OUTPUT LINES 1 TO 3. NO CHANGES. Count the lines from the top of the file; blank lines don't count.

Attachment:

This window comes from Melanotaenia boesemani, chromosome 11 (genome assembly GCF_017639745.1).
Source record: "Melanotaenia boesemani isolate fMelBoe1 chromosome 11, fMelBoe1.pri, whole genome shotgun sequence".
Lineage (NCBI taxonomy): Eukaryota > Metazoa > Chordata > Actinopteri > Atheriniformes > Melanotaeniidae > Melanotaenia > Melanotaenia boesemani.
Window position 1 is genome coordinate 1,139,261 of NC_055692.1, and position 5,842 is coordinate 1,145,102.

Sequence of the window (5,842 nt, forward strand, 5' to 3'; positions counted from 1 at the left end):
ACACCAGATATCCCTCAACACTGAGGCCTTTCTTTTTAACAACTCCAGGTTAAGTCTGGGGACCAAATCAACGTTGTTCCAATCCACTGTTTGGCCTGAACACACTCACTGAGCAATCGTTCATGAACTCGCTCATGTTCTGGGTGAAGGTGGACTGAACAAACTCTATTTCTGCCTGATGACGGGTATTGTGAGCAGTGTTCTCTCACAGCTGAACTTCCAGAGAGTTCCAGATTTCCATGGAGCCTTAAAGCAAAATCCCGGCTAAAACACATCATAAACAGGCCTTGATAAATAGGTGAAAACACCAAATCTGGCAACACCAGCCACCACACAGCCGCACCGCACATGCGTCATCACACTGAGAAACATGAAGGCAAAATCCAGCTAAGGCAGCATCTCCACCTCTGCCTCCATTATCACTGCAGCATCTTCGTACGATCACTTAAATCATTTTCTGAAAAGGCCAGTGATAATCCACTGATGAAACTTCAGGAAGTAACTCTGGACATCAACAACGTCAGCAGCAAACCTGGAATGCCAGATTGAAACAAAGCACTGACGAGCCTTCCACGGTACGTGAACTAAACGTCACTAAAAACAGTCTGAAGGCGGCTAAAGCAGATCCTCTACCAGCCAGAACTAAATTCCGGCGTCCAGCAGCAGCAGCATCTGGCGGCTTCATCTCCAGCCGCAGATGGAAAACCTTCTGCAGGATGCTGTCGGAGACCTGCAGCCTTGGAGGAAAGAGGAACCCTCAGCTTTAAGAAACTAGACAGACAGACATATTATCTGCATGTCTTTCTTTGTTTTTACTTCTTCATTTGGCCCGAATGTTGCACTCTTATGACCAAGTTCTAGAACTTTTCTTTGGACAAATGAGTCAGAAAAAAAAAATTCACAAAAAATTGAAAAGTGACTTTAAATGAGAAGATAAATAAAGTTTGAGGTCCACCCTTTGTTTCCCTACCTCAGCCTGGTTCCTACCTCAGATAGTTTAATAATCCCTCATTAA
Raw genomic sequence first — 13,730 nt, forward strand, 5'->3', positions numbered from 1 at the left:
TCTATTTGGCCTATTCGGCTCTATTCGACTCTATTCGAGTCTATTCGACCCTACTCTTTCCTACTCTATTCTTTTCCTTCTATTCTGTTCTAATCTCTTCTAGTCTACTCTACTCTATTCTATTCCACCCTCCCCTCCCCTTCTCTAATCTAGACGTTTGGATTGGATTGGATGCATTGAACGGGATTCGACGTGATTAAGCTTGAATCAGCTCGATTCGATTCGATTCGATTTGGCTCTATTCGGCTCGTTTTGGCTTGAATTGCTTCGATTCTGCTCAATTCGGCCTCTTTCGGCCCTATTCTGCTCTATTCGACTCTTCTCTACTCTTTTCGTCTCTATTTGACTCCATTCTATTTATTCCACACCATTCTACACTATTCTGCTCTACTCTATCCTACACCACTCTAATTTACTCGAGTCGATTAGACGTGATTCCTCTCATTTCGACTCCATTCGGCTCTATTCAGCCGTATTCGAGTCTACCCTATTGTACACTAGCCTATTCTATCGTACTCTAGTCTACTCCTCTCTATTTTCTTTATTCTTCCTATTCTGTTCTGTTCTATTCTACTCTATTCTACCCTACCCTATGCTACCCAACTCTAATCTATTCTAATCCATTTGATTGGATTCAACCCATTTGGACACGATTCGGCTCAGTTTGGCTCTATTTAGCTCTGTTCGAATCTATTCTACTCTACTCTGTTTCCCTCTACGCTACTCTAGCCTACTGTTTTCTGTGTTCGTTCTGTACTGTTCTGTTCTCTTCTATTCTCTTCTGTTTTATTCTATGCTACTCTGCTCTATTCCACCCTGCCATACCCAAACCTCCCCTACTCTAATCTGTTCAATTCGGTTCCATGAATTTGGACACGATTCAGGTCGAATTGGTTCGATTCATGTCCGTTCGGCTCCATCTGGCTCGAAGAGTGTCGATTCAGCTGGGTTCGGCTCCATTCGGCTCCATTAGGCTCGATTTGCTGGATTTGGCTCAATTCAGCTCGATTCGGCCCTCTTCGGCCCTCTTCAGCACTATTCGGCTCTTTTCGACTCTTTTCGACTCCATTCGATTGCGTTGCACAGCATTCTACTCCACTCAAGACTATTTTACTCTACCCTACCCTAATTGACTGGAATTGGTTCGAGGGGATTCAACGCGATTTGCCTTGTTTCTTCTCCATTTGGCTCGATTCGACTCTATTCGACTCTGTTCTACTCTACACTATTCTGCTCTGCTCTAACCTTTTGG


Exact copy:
This window comes from Melanotaenia boesemani, chromosome 11 (genome assembly GCF_017639745.1).
Source record: "Melanotaenia boesemani isolate fMelBoe1 chromosome 11, fMelBoe1.pri, whole genome shotgun sequence".
Lineage (NCBI taxonomy): Eukaryota > Metazoa > Chordata > Actinopteri > Atheriniformes > Melanotaeniidae > Melanotaenia > Melanotaenia boesemani.